By Kate E. Stephenson
While this isn’t exactly recent news, it was devastating news for me—Katharine Gibbs Schools closed as of 2009.While they say old news is no news, on this one point I do beg to differ. Katharine Gibbs was one of the most influential women in terms of female employment in American history. Yes, that may be a broad, sweeping statement but I stand behind it. Immortalized in Judith Krantz’ iconic novel Scruples (and my first introduction to its legacy of excellence), Katharine Gibbs was not a two-bit typing tutorial but a professional preparation school that turned out the best executive support staff for almost 100 years, many of whom later rose to be Executives themselves. “Gibbs girls” were the crème de la crème of secretaries in the heyday of the school.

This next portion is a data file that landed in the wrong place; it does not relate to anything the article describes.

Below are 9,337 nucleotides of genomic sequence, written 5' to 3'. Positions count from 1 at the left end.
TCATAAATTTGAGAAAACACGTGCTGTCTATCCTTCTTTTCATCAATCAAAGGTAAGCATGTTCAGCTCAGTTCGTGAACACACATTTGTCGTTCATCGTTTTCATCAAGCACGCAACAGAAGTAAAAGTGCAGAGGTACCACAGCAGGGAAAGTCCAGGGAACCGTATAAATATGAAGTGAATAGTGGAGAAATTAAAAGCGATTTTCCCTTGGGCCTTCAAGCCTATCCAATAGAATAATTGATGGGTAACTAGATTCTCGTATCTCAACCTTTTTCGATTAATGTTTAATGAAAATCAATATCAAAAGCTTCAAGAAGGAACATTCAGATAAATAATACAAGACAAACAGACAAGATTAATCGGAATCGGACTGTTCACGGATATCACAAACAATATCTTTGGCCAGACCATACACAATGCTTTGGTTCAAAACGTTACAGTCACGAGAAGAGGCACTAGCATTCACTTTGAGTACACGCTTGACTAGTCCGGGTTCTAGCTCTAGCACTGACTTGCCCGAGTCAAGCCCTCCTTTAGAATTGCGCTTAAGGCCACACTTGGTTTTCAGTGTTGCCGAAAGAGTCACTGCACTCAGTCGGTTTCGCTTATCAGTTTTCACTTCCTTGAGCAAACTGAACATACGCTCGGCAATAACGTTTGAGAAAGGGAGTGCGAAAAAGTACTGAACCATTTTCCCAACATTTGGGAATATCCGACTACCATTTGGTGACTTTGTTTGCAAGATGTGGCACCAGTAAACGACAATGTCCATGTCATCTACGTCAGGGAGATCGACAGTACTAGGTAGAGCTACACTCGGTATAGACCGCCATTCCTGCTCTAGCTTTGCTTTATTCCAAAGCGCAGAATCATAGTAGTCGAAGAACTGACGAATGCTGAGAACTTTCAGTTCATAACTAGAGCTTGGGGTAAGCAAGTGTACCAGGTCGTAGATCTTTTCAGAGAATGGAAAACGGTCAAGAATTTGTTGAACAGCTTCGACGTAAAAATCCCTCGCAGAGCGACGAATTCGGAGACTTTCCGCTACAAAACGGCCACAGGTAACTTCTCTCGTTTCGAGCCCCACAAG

Ms. Gibbs elevated the status of the functional role of secretary and helped elevate the understanding of women as professionals in the workforce. The legacy of Katharine Gibbs is one of high standards, impeccable professionalism, and polished poise. It saddens me that such a classic exemplar of Katedom has passed into memory—but those who believe there is something in a name know the essence of Katharine Gibbs lives on.
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